Dy­namic duo gives Sym­phony a charge

San Francisco Chronicle Late Edition - - ARTS & ENTERTAINMENT - By Joshua Kos­man Joshua Kos­man is The San Fran­cisco Chron­i­cle’s mu­sic critic. Email: jkos­man@ sfchron­i­cle.com Twit­ter: @JoshuaKos­man

Not all the su­per­heroes are on­screen at the cine­plex these days, no mat­ter how much it may seem like it as you scan the arts and en­ter­tain­ment sec­tion. In Davies Sym­phony Hall on Thurs­day af­ter­noon, Oct. 11, con­duc­tor Man­fred Ho­neck and the San Fran­cisco Sym­phony, with a ready as­sist from the Nor­we­gian cel­list Truls Mørk, put on a lit­tle show of hero­ism all their own. The demon­stra­tion was twofold. Dur­ing the con­cert’s meaty first half, Mørk and the orches­tra faced down the pit­falls of a po­ten­tially prob­lem­atic piece, Prokofiev’s late Sin­fo­nia Con­cer­tante, draw­ing out all its con­sid­er­able splen­dors with­out get­ting side­tracked by its equally daunt­ing flaws.

Then af­ter in­ter­mis­sion, Ho­neck — the Aus­trian con­duc­tor who cur­rently leads the Pitts­burgh Sym­phony and (for all we know) may be in the run­ning to suc­ceed Michael Til­son Thomas af­ter he steps down in 2020 — guided the orches­tra through a su­perbly force­ful and weighty ac­count of Dvorák’s Sym­phony No. 8.

The com­mon thread was the that vein ran through of mus­cu­lar the en­tire bold­ness pro­gram, bring­ing brawn to even the most lyri­cal pas­sages and a spirit of can-do de­ter­mi­na­tion to the pro­gram over­all. Like a su­per­hero movie, this isn’t the kind of ap­proach one would want as an ex­clu­sive diet, but it cer­tainly packs a re­fresh­ing punch. Mørk’s ap­pear­ance marked the 57-year-old artist’s as­ton­ish­ingly over­due Sym­phony de­but and served as a re­minder of just how much lo­cal au­di­ences have been miss­ing. (And not just lo­cal au­di­ences — Mørk was side­lined for sev­eral years by health prob­lems that seem to have only re­cently abated.) He’s an in­stru­men­tal­ist of both en­ergy and sub­tlety, with a vig­or­ous ap­proach and a gift for com­bin­ing in­ti­mate ex­pres­sive­ness with a cer­tain gritty ur­gency. Aside from some squishy in­to­na­tion in the up­per reg­is­ter, tech­ni­cal chal­lenges seem to hold no ter­rors for him, and he showed his abil­ity to bring the po­ten­tial sprawl of the Prokofiev into crisp fo­cus. It’s a piece that calls for all those tools. Writ­ten in 1950 for the young Mstislav Rostropovich, the Sin­fo­nia Con­cer­tante (or Sym­phony-Con­certo) re­cy­cles ma­te­rial from the com­poser’s Cello Con­certo of 20 years ear­lier. The trans­for­ma­tion was a mixed bless­ing; the new piece shows the im­print of Rostropovich’s ge­nius in its tech­ni­cal bravura and emo­tional warmth, but it also tends to me­an­der and (like much of Prokofiev’s late mu­sic) can sound pal­lid and dif­fuse with­out the proper care. Mørk and Ho­neck col­lab­o­rated to make the best pos­si­ble case for the mu­sic. In the enor­mous, mul­ti­fold first move­ment, they stitched to­gether the var­i­ous para­graphs so that they flowed to­gether with, if not log­i­cal co­her­ence, at least a Scheherazade-like nar­ra­tive pull. Mørk dis­patched the big ca­den­zas beau­ti­fully, giv­ing their full­bod­ied chords and in­tri­cately wrought blus­ter a show of force, and brought lyri­cal grace to the work’s melodic in­ter­ludes. In the Dvorák, Ho­neck wasted no time in demon­strat­ing the kind of clean, coiled power he could bring to this reper­toire. The first two move­ments were both im­bued with im­pec­ca­bly con­trolled heft, es­pe­cially from the strings; not even a mid­stream break af­ter the sec­ond move­ment to deal with a pa­tron’s faulty hear­ing aid could im­pede the gal­vanic flow of the per­for­mance. The fi­nale, launched by trum­peter Mark Inouye with a blaz­ing ini­tial fan­fare, felt like a sum­ming-up of the en­tire con­cert.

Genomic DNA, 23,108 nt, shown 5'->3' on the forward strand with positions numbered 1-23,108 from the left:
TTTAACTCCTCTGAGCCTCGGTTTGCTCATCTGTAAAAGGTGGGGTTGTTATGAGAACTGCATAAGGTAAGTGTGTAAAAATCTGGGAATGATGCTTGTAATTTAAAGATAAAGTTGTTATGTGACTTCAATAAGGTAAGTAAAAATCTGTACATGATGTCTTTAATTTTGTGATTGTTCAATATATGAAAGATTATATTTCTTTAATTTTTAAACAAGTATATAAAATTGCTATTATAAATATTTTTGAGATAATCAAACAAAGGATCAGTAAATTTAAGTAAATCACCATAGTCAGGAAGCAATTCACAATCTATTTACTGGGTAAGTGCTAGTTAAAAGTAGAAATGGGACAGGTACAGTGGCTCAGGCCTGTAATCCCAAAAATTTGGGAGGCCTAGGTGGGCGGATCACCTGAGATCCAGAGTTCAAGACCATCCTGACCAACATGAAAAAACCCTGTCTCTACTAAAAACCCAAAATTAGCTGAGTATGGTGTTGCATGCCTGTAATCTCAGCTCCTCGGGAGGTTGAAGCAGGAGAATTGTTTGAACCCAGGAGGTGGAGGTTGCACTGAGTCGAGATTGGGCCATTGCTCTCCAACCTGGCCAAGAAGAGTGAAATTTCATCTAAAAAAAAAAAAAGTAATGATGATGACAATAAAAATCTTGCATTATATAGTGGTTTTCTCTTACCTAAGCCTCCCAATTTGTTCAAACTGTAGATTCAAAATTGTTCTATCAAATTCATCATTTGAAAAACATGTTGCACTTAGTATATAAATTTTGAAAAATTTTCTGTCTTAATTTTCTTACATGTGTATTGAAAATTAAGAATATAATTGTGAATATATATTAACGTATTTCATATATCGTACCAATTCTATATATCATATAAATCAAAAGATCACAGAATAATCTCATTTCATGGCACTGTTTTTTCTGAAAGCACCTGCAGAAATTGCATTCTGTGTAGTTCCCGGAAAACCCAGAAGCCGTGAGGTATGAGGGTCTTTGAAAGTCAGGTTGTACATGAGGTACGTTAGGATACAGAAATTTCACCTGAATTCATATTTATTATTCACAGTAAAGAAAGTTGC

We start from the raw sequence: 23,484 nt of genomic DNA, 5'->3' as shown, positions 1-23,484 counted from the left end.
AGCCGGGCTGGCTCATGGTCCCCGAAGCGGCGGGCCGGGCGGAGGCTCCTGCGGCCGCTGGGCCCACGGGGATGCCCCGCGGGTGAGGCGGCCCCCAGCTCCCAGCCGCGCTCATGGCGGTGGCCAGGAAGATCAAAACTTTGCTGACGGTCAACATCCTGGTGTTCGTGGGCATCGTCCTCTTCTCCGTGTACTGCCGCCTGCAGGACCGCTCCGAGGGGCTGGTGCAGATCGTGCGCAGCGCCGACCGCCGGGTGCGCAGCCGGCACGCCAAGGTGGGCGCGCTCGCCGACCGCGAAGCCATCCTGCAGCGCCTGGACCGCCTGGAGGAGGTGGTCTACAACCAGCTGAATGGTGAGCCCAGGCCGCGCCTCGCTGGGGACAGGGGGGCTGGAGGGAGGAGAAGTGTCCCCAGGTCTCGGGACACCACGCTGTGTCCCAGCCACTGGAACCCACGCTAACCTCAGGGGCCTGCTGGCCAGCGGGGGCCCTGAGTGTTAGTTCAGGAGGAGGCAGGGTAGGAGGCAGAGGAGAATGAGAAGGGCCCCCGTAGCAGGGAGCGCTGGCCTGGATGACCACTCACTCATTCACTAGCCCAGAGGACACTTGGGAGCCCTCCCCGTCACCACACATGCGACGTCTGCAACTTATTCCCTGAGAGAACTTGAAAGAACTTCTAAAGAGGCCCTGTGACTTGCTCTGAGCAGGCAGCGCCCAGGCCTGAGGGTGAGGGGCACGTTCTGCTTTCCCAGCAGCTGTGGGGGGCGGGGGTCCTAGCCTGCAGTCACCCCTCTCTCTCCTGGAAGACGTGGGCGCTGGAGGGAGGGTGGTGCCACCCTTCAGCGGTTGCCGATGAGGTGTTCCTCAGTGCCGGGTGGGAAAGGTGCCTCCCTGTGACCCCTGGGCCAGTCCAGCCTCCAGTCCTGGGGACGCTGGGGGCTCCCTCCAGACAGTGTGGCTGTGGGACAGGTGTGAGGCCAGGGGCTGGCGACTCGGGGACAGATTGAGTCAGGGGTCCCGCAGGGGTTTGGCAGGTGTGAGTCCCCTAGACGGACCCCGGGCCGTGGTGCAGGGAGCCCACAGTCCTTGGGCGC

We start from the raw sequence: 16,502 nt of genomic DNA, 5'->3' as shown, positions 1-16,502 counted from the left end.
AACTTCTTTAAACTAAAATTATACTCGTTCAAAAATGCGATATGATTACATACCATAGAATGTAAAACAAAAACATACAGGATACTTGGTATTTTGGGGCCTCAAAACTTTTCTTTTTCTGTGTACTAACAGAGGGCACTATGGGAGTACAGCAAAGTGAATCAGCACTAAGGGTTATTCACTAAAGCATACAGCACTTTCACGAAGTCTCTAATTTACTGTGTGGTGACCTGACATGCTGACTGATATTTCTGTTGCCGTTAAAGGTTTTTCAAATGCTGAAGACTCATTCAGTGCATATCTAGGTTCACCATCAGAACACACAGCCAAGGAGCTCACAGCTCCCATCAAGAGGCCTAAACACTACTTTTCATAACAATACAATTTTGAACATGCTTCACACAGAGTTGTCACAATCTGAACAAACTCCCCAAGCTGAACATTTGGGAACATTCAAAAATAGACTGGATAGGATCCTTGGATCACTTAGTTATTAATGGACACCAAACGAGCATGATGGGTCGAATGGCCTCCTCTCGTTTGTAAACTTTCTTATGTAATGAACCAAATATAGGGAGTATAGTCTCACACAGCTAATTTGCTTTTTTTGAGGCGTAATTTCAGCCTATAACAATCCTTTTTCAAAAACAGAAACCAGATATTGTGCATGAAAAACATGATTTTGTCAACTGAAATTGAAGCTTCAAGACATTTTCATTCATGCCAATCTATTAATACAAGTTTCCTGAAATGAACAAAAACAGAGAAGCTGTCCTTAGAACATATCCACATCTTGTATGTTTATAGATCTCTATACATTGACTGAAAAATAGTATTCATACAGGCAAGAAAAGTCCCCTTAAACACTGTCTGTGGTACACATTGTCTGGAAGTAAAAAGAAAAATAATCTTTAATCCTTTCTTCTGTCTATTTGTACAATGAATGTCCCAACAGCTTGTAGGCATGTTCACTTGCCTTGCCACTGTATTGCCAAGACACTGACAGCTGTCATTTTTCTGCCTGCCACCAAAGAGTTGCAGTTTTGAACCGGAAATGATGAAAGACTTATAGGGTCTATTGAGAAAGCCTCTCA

Felix Broede

Pitts­burgh’s Man­fred Ho­neck was the guest con­duc­tor.

Johs Boe

Truls Mørk played Sin­fo­nia Con­cer­tante by Prokofiev.

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